Connecting Wood Trusses to Braced Wall Panels
Connecting Wood Trusses to Braced Wall Panels
In order for a building to resist wind and seismic forces, the roof and floor framing must be adequately attached to the braced wall panels to provide a continuous load path for the lateral loads, as shown in Figure 1.
At exterior walls, these in-plane lateral loads are usually transferred from the braced wall panel through the floor to a braced wall panel or foundation below by the rim joist, end joist, band board, blocking or wall sheathing provided at the end of the floor framing system, as shown in Figure 2.
However, when shear walls are located in the interior of the structure, additional blocking and/or framing members may be needed to connect the braced wall panels to the roof or floor system. The International Residential Code (IRC) provides details for these connections in Figures R602.10.8(1) and R602.10.8(2), as shown in Figure 2.
The code-provided details apply to sawn lumber framing only and do not necessarily work for connecting metal plate connected wood trusses because of their open web configurations.
How should parallel chord roof/floor trusses be connected to an interior braced wall panel that does not have a truss located directly above the wall?
When the trusses are oriented parallel to the wall, the simplest method of connecting a braced wall panel to the roof/floor system above is to frame and sheath the wall up to the roof/floor deck above and attach the roof/floor sheathing to the double top plate of the braced wall panel with 6d common (0.113" x 2.0") nails at 6" on center, as shown in Figure 3.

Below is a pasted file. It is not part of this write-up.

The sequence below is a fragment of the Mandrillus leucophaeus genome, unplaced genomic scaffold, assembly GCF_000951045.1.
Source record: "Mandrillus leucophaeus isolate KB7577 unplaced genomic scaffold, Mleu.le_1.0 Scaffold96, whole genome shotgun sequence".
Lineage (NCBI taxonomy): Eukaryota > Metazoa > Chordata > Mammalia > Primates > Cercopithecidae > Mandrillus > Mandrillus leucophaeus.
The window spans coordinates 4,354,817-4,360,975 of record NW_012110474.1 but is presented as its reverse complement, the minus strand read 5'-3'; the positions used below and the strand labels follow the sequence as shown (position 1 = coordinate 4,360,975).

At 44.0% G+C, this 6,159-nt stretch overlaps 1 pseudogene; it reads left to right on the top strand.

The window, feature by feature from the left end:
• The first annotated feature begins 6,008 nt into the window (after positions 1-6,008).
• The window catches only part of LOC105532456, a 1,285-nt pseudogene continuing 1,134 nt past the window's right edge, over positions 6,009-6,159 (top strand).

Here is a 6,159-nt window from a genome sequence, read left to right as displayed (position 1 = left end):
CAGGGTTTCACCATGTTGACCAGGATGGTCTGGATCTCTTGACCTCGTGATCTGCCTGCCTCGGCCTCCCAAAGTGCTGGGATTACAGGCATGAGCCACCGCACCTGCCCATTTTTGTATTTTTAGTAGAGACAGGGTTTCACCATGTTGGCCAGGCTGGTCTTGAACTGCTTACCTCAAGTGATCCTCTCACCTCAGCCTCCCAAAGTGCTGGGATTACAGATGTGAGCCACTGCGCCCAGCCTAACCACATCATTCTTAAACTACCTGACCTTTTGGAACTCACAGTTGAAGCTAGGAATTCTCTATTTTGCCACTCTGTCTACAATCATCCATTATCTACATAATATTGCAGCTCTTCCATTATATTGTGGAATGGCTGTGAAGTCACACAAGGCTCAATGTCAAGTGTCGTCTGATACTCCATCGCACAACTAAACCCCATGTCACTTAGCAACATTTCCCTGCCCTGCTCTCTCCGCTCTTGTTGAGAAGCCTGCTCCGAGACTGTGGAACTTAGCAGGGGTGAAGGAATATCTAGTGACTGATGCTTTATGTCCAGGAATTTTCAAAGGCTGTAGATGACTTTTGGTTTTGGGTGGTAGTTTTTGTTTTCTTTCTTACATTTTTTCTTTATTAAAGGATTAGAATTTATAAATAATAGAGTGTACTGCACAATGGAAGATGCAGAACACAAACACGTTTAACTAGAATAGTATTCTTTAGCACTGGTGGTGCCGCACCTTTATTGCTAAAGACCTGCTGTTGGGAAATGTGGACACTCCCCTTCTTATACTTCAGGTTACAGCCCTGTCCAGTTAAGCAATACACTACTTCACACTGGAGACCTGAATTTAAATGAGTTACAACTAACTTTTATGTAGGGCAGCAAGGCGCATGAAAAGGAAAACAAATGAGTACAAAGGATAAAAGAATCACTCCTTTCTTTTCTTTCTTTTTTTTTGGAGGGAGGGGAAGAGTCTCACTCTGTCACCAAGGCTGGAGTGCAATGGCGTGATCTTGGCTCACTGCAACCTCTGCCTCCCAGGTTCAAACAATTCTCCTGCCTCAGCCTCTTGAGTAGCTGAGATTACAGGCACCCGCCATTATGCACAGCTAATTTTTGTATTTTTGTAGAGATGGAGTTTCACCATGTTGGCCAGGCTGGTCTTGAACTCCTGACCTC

This method eliminates the need for installing additional blocking members to transfer the forces from the roof framing to the braced wall panel. However, long length studs not typically found on jobsites may be required, so there is a need to plan ahead if this method is used.
If a truss oriented parallel to the wall is not provided directly above the braced wall panel and the wall is not framed up to the roof deck, IRC Section R602.10.8 requires that blocking be used to connect the braced wall panel to the floor framing, as follows.
1. Where joists are perpendicular to a braced wall panel above or below, a rim joist, band joist or blocking shall be provided along the entire length of the braced wall panel in accordance with Figure R602.10.8(1). Fastening of top and bottom wall plates to framing, rim joist, band joist and/or blocking shall be in accordance with Table R602.3(1).
2. Where joists are parallel to a braced wall panel above or below, a rim joist, end joist or other parallel framing member shall be provided directly above and below the braced wall panel in accordance with Figure R602.10.8(2). Where a parallel framing member cannot be located directly above and below the panel, full-depth blocking at 16-inch (406 mm) spacing shall be provided between the parallel framing members to each side of the braced wall panel in accordance with Figure R602.10.8(2). Fastening of blocking and wall plates shall be in accordance with Table R602.3(1) and Figure R602.10.8(2).